How much can I get?

You can receive between $100 and $4,000 a year, depending on when you apply, your financial need, the funding at the school you're attending, and the policies of the financial aid office at your school.

If I am eligible, how will I get the FSEOG money?

If you're eligible, your school will credit your student account. Your school must pay you at least once per term/semester or payment period.  

Teacher Education Assistance for College and Higher Education Grant (TEACH)

 

TEACHis a non-need-based grant federally funded by the U.S. Department of Education and awarded by the Financial Aid Office to undergraduate, graduate, and post-baccalaureate students who agree to teach for at least four years within eight years of finishing their teacher preparation program as full-time “high-qualified” teachers in high-need fields in public or not-for-profit private elementary or secondary schools that serve students from low-income families.

For more information link to(http://studentaid.ed.gov/PORTALSWebApp/students/english/TEACH.jsp)

What determines eligibility for a TEACH Grant?

  • Must score above the 75th percentile on a national standardized college admissions test, OR

  • have a cumulative high school graduate GPA of at least 3.25 and maintain that GPA throughout academic program.
  • Be enrolled in a teacher education program in one of the following:
    • Bilingual Education and English Language Acquisition
    • Foreign Language
    • Mathematics
    • Reading Specialist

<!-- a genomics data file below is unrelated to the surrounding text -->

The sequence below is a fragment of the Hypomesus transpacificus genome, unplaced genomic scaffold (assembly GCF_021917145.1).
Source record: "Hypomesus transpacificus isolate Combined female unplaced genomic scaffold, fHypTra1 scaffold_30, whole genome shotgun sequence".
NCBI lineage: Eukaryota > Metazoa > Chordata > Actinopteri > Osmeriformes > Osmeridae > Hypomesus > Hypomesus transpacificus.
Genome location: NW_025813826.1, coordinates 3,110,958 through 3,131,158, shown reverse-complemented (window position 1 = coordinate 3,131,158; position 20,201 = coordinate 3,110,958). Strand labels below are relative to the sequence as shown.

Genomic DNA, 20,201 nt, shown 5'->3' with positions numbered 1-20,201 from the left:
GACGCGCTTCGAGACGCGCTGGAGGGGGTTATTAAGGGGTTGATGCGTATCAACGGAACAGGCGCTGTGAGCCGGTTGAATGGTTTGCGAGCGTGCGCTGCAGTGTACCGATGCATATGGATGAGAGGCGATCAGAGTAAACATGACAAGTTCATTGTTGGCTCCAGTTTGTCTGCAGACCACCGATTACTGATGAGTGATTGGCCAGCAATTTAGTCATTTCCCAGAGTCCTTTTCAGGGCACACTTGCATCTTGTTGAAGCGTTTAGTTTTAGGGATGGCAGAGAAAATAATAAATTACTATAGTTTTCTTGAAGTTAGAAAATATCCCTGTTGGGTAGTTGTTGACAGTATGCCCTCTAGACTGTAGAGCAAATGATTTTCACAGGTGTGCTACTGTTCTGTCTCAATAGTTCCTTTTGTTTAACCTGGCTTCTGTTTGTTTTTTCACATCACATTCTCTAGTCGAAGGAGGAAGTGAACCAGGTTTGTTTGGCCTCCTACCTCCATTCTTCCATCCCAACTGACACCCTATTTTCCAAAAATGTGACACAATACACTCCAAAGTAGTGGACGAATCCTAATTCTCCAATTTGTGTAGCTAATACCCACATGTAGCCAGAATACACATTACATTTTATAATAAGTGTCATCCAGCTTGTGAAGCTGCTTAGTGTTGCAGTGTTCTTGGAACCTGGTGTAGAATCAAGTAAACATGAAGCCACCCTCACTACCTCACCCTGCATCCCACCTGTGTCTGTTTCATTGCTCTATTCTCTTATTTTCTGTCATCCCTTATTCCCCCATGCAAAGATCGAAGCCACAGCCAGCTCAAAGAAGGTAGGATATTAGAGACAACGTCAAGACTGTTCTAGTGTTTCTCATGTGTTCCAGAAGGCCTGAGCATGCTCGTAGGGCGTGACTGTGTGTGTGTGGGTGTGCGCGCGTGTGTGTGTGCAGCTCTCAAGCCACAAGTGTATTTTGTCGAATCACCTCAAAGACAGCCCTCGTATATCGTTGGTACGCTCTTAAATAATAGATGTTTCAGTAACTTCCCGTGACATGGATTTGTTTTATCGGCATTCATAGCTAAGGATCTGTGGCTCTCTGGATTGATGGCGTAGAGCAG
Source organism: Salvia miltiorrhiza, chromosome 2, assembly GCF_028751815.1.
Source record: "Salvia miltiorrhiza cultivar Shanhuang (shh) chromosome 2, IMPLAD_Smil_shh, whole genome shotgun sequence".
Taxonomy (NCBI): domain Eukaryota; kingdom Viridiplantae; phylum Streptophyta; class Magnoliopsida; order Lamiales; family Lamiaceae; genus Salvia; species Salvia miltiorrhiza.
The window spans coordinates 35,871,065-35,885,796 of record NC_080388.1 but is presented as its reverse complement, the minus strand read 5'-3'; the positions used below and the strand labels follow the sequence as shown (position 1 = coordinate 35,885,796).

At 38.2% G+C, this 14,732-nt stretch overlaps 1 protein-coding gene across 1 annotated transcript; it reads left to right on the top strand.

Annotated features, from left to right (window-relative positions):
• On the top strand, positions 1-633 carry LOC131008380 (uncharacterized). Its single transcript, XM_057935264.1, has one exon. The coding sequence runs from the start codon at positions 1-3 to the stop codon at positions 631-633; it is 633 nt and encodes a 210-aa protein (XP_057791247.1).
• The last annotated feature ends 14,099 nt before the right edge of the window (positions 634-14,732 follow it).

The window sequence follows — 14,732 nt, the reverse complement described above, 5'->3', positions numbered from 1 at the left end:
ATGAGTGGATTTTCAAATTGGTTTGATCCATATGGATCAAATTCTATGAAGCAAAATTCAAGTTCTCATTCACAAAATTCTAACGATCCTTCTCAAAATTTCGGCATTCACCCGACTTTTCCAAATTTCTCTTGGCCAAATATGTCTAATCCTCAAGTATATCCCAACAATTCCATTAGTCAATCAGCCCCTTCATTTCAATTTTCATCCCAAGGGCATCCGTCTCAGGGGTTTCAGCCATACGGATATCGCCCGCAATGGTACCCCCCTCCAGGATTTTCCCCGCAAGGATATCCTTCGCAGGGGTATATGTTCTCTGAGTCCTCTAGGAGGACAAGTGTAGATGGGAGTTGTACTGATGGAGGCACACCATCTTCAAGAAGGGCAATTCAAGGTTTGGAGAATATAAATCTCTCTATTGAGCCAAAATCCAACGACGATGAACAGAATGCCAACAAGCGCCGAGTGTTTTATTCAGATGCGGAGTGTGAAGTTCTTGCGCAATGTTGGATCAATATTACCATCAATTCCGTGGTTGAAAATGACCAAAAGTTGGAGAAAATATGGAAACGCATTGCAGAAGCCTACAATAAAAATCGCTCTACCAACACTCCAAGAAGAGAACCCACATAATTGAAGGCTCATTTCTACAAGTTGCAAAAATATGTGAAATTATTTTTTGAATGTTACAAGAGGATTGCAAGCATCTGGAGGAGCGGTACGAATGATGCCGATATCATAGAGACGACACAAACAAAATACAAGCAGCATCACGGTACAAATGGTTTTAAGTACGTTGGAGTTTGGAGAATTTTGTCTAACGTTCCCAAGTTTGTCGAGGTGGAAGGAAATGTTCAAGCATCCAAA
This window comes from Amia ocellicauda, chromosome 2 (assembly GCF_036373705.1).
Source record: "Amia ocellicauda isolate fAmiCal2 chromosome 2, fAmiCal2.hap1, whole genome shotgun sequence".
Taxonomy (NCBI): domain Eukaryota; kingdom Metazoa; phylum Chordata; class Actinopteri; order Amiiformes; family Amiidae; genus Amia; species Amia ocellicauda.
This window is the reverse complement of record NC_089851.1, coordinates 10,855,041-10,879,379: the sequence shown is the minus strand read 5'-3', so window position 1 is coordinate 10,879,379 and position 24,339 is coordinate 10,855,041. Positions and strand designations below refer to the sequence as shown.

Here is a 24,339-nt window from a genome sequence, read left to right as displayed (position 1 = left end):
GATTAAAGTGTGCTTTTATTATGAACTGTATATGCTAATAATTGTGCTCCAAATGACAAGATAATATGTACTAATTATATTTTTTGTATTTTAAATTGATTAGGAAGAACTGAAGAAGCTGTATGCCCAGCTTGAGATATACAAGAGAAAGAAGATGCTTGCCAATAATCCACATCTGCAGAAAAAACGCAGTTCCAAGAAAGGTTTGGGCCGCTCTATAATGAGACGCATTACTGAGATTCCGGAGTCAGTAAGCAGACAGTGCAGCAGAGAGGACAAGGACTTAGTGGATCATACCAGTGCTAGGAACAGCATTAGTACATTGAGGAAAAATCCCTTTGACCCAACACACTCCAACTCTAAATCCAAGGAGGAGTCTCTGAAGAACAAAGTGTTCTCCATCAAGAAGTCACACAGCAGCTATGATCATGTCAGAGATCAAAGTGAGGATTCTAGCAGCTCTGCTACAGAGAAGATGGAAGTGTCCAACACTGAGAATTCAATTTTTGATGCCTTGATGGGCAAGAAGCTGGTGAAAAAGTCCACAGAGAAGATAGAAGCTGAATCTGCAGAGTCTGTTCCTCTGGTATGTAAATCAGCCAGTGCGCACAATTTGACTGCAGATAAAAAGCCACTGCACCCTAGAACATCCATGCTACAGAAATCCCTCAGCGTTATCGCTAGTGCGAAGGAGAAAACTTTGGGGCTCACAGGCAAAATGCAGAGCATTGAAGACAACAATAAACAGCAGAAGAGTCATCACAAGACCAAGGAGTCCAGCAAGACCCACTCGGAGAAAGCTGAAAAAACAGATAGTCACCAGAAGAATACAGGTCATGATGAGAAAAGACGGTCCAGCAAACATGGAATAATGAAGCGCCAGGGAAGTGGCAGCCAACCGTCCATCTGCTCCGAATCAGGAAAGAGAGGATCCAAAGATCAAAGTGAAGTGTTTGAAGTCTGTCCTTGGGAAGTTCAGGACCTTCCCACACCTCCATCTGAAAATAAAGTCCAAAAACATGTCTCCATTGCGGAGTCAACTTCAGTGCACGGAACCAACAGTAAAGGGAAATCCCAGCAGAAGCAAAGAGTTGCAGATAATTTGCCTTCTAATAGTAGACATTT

• Science
    • Special Education

 

Federal Work Study

 

Federal Work-Study is a program that offers part-time, on-campus jobs that are made available for students with financial need.  Again, a FAFSA must be completed to see if a one is eligible for Work-study. 

Important points about work-study include:

  • Eligibility is based on financial need.
  • Students may work when not in class
  • Work usually is limited to twenty hours each week. 
  • Job referrals for on-campus jobs are made through the student employment

    area of our office. Job referrals are available.

 

What is Federal Work-Study?

The Federal Work-Study Program provides jobs for undergraduate students with financial need, allowing them to earn money to help pay education expenses. The program encourages community service work and work related to each student’s course of study.

How much will I make?

You’ll earn at least the current federal minimum wage, but the amount might be higher depending on the type of work you do and the skills required. Your total Federal Work-Study award depends on when you apply and your level of need.

How will I be paid?

If you’re an undergraduate, you’ll be paid by the hour. You will be paid twice a month. You may use the money to pay for your institutional charges such as tuition, fees, and room and board.

 

Are Federal Work-Study jobs on campus or off campus?

Both. If you work on campus, you’ll usually work for your school. If you work off campus, your employer will usually be a private, non-profit organization or a public agency, and the work performed must be in the public interest.